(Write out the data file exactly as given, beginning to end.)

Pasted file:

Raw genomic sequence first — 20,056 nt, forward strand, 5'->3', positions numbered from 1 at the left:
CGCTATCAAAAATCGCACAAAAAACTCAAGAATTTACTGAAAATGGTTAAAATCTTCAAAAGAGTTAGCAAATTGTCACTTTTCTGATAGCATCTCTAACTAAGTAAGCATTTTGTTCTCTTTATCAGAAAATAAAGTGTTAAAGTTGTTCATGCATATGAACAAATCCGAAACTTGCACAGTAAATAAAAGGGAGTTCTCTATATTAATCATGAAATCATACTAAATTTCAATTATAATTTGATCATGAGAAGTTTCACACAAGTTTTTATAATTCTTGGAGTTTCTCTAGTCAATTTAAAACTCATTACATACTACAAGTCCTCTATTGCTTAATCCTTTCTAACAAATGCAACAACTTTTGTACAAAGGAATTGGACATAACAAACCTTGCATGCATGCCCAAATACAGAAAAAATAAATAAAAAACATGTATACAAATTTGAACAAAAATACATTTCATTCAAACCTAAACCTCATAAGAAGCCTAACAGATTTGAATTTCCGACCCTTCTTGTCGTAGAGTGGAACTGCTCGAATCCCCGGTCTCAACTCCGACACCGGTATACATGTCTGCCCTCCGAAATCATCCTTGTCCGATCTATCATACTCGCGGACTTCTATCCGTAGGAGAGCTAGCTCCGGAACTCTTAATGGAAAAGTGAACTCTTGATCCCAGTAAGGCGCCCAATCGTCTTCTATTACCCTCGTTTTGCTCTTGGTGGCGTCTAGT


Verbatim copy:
Raw genomic sequence first — 20,056 nt, forward strand, 5'->3', positions numbered from 1 at the left:
CGCTATCAAAAATCGCACAAAAAACTCAAGAATTTACTGAAAATGGTTAAAATCTTCAAAAGAGTTAGCAAATTGTCACTTTTCTGATAGCATCTCTAACTAAGTAAGCATTTTGTTCTCTTTATCAGAAAATAAAGTGTTAAAGTTGTTCATGCATATGAACAAATCCGAAACTTGCACAGTAAATAAAAGGGAGTTCTCTATATTAATCATGAAATCATACTAAATTTCAATTATAATTTGATCATGAGAAGTTTCACACAAGTTTTTATAATTCTTGGAGTTTCTCTAGTCAATTTAAAACTCATTACATACTACAAGTCCTCTATTGCTTAATCCTTTCTAACAAATGCAACAACTTTTGTACAAAGGAATTGGACATAACAAACCTTGCATGCATGCCCAAATACAGAAAAAATAAATAAAAAACATGTATACAAATTTGAACAAAAATACATTTCATTCAAACCTAAACCTCATAAGAAGCCTAACAGATTTGAATTTCCGACCCTTCTTGTCGTAGAGTGGAACTGCTCGAATCCCCGGTCTCAACTCCGACACCGGTATACATGTCTGCCCTCCGAAATCATCCTTGTCCGATCTATCATACTCGCGGACTTCTATCCGTAGGAGAGCTAGCTCCGGAACTCTTAATGGAAAAGTGAACTCTTGATCCCAGTAAGGCGCCCAATCGTCTTCTATTACCCTCGTTTTGCTCTTGGTGGCGTCTAGT